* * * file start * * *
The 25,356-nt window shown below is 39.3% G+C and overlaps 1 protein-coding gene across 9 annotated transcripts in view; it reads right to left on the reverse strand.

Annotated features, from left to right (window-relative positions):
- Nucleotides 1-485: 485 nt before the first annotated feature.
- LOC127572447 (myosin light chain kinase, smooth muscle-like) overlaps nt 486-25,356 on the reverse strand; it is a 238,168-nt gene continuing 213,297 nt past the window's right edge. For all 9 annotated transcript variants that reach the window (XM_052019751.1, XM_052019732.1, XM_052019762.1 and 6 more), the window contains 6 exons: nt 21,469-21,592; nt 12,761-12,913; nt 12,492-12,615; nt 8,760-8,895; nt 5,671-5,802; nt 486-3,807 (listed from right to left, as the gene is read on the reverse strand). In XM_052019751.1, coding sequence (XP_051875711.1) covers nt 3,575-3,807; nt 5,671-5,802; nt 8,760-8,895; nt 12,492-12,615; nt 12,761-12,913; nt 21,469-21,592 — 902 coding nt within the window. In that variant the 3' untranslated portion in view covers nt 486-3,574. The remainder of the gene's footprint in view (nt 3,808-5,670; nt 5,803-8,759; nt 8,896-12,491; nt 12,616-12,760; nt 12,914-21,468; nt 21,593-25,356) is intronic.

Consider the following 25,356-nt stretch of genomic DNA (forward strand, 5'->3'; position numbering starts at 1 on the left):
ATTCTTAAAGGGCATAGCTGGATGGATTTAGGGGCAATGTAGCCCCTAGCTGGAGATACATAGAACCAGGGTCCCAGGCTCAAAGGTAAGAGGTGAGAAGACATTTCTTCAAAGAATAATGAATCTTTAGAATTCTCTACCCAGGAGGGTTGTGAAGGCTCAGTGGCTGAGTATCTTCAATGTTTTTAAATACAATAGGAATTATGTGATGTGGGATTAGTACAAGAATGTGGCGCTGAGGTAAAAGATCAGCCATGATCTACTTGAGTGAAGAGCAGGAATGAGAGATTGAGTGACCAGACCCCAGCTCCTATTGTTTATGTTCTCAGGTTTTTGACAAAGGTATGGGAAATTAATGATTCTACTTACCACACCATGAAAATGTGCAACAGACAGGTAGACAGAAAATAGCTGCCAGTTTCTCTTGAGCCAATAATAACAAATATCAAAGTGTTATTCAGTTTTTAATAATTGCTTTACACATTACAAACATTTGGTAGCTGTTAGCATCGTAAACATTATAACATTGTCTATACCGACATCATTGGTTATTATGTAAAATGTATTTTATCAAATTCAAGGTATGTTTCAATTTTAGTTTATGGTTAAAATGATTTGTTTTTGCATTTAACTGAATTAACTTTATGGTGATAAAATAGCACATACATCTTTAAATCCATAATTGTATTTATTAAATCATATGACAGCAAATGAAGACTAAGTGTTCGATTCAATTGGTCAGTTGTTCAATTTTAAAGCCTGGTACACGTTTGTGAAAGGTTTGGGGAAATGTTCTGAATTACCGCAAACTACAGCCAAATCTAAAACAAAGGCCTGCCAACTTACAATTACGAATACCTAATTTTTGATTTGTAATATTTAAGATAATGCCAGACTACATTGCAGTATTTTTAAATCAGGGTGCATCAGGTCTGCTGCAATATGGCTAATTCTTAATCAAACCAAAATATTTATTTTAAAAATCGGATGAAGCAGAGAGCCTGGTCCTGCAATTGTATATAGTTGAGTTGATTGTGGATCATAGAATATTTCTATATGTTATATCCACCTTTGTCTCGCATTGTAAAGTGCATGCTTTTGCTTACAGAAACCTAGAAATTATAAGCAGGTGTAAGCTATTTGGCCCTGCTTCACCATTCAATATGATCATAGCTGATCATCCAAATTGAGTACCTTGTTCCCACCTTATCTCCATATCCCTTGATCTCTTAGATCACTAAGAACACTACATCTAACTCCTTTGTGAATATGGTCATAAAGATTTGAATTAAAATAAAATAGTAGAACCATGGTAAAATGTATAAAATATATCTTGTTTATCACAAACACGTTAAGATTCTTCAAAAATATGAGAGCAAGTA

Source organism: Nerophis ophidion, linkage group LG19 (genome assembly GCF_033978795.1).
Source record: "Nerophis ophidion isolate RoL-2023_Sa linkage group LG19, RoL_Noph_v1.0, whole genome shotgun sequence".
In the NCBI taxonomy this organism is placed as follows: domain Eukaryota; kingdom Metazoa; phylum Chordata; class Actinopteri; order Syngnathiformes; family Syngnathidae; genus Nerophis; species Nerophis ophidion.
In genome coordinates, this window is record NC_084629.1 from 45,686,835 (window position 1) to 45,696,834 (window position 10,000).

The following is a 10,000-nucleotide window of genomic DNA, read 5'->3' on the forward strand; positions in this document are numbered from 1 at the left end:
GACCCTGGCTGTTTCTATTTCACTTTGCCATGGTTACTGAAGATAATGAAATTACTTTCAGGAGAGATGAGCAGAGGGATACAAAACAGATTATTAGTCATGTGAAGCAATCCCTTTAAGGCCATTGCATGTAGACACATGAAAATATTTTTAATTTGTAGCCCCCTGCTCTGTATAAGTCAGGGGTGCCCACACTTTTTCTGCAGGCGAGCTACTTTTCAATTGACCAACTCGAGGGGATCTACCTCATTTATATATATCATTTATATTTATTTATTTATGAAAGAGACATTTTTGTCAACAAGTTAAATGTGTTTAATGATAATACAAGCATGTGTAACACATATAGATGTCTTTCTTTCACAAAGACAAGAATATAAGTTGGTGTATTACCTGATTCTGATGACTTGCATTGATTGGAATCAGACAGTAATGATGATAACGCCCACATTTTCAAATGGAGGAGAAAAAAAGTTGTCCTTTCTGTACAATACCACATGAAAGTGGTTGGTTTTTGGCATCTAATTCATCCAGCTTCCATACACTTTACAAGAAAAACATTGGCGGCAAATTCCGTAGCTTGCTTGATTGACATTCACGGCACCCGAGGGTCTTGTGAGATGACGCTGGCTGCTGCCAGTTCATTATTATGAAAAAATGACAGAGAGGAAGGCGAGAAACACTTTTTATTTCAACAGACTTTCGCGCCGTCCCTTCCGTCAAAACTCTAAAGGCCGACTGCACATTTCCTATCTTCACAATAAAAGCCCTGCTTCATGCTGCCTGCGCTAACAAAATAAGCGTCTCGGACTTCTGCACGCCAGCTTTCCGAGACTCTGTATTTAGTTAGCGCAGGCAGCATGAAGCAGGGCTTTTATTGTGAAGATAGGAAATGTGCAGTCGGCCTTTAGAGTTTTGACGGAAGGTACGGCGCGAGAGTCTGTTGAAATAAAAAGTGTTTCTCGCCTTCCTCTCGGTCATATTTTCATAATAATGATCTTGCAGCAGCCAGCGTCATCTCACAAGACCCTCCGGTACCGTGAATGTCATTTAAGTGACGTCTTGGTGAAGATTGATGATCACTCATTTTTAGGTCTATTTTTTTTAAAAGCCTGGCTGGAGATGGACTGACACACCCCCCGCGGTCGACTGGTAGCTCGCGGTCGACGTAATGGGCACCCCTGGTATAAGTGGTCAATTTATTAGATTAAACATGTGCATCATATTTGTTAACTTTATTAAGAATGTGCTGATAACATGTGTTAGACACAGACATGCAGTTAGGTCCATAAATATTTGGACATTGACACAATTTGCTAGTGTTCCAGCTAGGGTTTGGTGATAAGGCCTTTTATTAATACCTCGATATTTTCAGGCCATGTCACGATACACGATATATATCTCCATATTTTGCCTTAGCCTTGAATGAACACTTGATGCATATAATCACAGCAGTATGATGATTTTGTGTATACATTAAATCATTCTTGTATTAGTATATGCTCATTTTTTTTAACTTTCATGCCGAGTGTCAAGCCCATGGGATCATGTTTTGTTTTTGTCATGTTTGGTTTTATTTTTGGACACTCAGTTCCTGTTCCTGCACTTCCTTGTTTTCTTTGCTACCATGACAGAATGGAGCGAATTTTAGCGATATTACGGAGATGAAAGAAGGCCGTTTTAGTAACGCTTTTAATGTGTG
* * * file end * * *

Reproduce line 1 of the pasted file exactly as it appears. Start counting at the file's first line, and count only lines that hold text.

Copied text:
The 25,356-nt window shown below is 39.3% G+C and overlaps 1 protein-coding gene across 9 annotated transcripts in view; it reads right to left on the reverse strand.